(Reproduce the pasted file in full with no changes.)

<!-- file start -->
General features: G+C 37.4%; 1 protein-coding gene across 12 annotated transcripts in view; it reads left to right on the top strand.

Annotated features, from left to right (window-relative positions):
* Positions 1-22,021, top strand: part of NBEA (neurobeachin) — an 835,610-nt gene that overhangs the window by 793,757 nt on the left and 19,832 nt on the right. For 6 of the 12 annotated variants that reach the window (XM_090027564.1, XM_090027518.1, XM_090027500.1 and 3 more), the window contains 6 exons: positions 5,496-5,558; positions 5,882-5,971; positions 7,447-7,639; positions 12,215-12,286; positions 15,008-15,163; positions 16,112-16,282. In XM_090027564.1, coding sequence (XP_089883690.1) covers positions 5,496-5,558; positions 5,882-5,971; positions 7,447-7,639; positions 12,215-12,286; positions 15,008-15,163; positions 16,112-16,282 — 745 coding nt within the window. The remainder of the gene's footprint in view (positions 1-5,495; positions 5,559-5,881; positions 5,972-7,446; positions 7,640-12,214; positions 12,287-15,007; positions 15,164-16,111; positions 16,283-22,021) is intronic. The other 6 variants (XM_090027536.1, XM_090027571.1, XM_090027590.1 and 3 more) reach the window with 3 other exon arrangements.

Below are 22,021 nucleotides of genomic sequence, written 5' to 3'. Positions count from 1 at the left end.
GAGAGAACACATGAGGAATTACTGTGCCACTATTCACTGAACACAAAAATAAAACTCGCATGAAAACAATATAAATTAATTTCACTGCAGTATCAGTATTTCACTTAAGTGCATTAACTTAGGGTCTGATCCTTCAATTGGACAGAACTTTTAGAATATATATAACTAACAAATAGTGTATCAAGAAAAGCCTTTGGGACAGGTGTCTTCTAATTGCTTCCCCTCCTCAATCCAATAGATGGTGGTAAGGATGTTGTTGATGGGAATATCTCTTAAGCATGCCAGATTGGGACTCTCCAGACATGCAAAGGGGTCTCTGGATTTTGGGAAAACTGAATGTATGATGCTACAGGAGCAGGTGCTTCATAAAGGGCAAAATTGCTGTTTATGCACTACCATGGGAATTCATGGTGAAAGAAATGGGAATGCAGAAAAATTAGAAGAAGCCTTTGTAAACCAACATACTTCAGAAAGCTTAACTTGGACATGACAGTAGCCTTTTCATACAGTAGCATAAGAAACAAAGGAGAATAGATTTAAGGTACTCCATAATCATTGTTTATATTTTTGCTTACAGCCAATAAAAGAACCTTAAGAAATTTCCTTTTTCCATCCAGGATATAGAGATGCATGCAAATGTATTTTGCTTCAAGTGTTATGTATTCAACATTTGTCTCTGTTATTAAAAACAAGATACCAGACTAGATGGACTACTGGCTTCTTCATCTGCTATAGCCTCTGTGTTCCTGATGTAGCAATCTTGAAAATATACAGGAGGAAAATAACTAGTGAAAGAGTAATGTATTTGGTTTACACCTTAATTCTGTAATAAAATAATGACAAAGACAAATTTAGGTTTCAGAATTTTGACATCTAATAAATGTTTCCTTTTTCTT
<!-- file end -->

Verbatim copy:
General features: G+C 37.4%; 1 protein-coding gene across 12 annotated transcripts in view; it reads left to right on the top strand.

Annotated features, from left to right (window-relative positions):
* Positions 1-22,021, top strand: part of NBEA (neurobeachin) — an 835,610-nt gene that overhangs the window by 793,757 nt on the left and 19,832 nt on the right. For 6 of the 12 annotated variants that reach the window (XM_090027564.1, XM_090027518.1, XM_090027500.1 and 3 more), the window contains 6 exons: positions 5,496-5,558; positions 5,882-5,971; positions 7,447-7,639; positions 12,215-12,286; positions 15,008-15,163; positions 16,112-16,282. In XM_090027564.1, coding sequence (XP_089883690.1) covers positions 5,496-5,558; positions 5,882-5,971; positions 7,447-7,639; positions 12,215-12,286; positions 15,008-15,163; positions 16,112-16,282 — 745 coding nt within the window. The remainder of the gene's footprint in view (positions 1-5,495; positions 5,559-5,881; positions 5,972-7,446; positions 7,640-12,214; positions 12,287-15,007; positions 15,164-16,111; positions 16,283-22,021) is intronic. The other 6 variants (XM_090027536.1, XM_090027571.1, XM_090027590.1 and 3 more) reach the window with 3 other exon arrangements.

Below are 22,021 nucleotides of genomic sequence, written 5' to 3'. Positions count from 1 at the left end.
GAGAGAACACATGAGGAATTACTGTGCCACTATTCACTGAACACAAAAATAAAACTCGCATGAAAACAATATAAATTAATTTCACTGCAGTATCAGTATTTCACTTAAGTGCATTAACTTAGGGTCTGATCCTTCAATTGGACAGAACTTTTAGAATATATATAACTAACAAATAGTGTATCAAGAAAAGCCTTTGGGACAGGTGTCTTCTAATTGCTTCCCCTCCTCAATCCAATAGATGGTGGTAAGGATGTTGTTGATGGGAATATCTCTTAAGCATGCCAGATTGGGACTCTCCAGACATGCAAAGGGGTCTCTGGATTTTGGGAAAACTGAATGTATGATGCTACAGGAGCAGGTGCTTCATAAAGGGCAAAATTGCTGTTTATGCACTACCATGGGAATTCATGGTGAAAGAAATGGGAATGCAGAAAAATTAGAAGAAGCCTTTGTAAACCAACATACTTCAGAAAGCTTAACTTGGACATGACAGTAGCCTTTTCATACAGTAGCATAAGAAACAAAGGAGAATAGATTTAAGGTACTCCATAATCATTGTTTATATTTTTGCTTACAGCCAATAAAAGAACCTTAAGAAATTTCCTTTTTCCATCCAGGATATAGAGATGCATGCAAATGTATTTTGCTTCAAGTGTTATGTATTCAACATTTGTCTCTGTTATTAAAAACAAGATACCAGACTAGATGGACTACTGGCTTCTTCATCTGCTATAGCCTCTGTGTTCCTGATGTAGCAATCTTGAAAATATACAGGAGGAAAATAACTAGTGAAAGAGTAATGTATTTGGTTTACACCTTAATTCTGTAATAAAATAATGACAAAGACAAATTTAGGTTTCAGAATTTTGACATCTAATAAATGTTTCCTTTTTCTT